Haith followed up and asked Collins whether he would be able to influence her testimony. “There is never anytime you would have told me what to do,” Collins said.

Brown’s hearing is expected to continue through Sunday in the Indiana Supreme Court courtroom in the Statehouse. Taliaferro said earlier this week the masters expected to conclude the hearing by the end of the weekend.

The masters will ultimately provide recommendations on what discipline, if any, Brown should receive, and the matter will be decided by the Indiana Supreme Court.


 

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  • Seventh Circuit concerned
    Those who wonder if the Seventh Circuit has concerns about Indiana should read this articlehttp://www.theindianalawyer.com/th-circuit-blasts-lawyers-in-reinstating-malicious-prosecution-suit/PARAMS/article/32662
  • a theme has emerged
    The actions of the Indianapolis judicial authorites (Dixon, Ogden, Farmer, recent 7th cir rebuke, etc) and nonaction (above, Conour, not filing mandatory annual reports, Conour, Conour, Conour) has forged a theme ... Indiana as a third rate banana republic, judicially speaking. My attorney friends from Kansas are constantly amazed by what this paper reports, seemingly without causing any in Indy to even blush. Perhaps, based upon the above testimony, the Seventh Circuit should takeover the Indiana justice system for a few years and install something approximating an American system, or at the very least something that that would not "affront" Lady Justice?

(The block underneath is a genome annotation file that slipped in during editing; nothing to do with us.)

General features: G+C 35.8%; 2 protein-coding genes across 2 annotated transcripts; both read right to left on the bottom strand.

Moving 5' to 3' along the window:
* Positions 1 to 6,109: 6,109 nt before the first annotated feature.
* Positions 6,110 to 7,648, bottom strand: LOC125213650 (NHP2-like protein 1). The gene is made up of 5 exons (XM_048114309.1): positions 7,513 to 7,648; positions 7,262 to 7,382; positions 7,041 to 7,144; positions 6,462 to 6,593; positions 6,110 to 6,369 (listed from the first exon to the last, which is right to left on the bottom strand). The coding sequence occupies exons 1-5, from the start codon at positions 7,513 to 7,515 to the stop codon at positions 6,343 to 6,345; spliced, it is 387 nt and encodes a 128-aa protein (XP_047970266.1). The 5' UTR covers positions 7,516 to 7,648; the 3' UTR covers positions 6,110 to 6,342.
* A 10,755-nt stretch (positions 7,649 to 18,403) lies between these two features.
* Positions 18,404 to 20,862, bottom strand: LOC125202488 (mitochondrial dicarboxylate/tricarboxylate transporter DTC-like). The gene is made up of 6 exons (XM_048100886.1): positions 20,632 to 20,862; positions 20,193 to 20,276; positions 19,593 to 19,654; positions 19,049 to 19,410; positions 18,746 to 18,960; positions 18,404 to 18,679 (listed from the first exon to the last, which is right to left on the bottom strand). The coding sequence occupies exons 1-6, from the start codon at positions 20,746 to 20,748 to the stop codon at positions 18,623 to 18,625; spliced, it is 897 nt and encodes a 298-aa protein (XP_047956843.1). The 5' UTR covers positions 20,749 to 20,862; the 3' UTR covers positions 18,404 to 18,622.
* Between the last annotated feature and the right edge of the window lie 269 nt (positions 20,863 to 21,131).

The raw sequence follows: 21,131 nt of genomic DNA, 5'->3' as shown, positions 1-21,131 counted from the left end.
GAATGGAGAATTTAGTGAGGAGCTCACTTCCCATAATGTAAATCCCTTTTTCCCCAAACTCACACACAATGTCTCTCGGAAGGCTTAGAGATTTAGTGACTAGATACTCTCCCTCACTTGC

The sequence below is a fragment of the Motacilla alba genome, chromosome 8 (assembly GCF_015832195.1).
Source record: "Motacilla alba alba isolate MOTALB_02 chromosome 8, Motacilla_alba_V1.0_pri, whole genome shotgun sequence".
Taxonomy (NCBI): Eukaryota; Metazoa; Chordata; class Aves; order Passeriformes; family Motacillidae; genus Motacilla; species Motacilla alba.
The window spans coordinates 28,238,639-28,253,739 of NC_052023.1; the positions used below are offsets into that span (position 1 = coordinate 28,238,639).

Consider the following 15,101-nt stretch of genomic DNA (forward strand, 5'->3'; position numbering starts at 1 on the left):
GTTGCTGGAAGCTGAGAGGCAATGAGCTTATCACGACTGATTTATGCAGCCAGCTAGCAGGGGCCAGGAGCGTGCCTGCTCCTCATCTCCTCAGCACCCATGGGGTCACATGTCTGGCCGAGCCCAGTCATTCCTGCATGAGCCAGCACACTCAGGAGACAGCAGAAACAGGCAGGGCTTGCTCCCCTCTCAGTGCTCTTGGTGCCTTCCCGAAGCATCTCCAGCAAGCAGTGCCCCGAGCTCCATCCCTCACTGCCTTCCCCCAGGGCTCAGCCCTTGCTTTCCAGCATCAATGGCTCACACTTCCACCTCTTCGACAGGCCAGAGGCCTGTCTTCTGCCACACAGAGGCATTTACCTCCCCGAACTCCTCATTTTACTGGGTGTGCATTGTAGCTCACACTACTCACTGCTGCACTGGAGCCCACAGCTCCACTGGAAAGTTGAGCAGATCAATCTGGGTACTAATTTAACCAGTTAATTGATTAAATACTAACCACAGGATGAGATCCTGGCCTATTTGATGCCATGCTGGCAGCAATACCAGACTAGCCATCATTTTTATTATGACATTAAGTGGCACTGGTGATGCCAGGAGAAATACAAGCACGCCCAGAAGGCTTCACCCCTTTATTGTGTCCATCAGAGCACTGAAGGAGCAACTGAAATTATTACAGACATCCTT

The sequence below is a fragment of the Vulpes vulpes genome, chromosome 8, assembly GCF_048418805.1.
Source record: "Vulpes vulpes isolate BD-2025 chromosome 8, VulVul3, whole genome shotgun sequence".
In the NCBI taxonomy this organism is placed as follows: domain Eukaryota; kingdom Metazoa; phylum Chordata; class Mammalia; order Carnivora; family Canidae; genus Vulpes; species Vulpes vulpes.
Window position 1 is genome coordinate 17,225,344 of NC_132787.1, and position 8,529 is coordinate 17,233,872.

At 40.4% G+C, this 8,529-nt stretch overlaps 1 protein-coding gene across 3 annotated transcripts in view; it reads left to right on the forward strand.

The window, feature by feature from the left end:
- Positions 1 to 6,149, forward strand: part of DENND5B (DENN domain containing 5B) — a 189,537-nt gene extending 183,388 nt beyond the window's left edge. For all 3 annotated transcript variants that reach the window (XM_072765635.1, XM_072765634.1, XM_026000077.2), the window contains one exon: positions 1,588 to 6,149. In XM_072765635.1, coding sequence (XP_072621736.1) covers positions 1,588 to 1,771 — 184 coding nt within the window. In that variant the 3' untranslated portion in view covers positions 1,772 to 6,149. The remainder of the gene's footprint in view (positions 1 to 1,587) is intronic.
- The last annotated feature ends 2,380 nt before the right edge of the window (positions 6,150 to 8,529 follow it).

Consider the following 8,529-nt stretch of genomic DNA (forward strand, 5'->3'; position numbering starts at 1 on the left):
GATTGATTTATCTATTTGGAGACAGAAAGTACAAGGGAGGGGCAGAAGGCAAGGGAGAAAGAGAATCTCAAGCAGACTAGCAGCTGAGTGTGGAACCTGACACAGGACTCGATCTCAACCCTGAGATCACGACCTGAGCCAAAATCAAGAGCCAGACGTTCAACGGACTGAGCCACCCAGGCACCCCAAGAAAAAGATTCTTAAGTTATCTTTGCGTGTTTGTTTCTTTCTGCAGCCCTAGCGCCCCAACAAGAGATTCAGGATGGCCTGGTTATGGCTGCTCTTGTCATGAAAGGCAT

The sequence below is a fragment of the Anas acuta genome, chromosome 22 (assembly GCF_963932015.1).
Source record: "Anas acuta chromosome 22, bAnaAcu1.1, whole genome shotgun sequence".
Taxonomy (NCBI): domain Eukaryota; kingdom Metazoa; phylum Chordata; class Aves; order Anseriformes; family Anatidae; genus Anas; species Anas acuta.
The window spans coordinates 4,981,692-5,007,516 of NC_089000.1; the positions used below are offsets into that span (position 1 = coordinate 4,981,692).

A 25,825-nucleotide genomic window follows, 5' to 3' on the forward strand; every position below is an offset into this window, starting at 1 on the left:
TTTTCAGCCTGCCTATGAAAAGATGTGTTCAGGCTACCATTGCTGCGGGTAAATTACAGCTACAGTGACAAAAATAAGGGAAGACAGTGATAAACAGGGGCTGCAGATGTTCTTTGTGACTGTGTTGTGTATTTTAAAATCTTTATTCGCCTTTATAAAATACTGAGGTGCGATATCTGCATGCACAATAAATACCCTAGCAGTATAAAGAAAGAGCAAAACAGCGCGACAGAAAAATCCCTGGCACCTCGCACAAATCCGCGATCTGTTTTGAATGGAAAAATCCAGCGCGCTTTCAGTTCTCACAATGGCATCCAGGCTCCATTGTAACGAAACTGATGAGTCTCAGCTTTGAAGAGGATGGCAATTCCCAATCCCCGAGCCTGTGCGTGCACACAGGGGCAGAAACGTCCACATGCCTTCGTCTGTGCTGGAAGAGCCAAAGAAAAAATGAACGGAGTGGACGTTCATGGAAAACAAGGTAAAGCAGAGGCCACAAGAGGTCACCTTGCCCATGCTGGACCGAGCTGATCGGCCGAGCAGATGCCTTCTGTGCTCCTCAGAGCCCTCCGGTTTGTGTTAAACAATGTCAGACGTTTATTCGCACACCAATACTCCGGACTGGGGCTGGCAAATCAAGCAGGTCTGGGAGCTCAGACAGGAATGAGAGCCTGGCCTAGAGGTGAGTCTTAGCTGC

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  1. Frankly, it is tragic that you are even considering going to an expensive, unaccredited "law school." It is extremely difficult to get a job with a degree from a real school. If you are going to make the investment of time, money, and tears into law school, it should not be to a place that won't actually enable you to practice law when you graduate.

  2. As a lawyer who grew up in Fort Wayne (but went to a real law school), it is not that hard to find a mentor in the legal community without your school's assistance. One does not need to pay tens of thousands of dollars to go to an unaccredited legal diploma mill to get a mentor. Having a mentor means precisely nothing if you cannot get a job upon graduation, and considering that the legal job market is utterly terrible, these students from Indiana Tech are going to be adrift after graduation.

  3. 700,000 to 800,000 Americans are arrested for marijuana possession each year in the US. Do we need a new justice center if we decriminalize marijuana by having the City Council enact a $100 fine for marijuana possession and have the money go towards road repair?

  4. I am sorry to hear this.

  5. I tried a case in Judge Barker's court many years ago and I recall it vividly as a highlight of my career. I don't get in federal court very often but found myself back there again last Summer. We had both aged a bit but I must say she was just as I had remembered her. Authoritative, organized and yes, human ...with a good sense of humor. I also appreciated that even though we were dealing with difficult criminal cases, she treated my clients with dignity and understanding. My clients certainly respected her. Thanks for this nice article. Congratulations to Judge Barker for reaching another milestone in a remarkable career.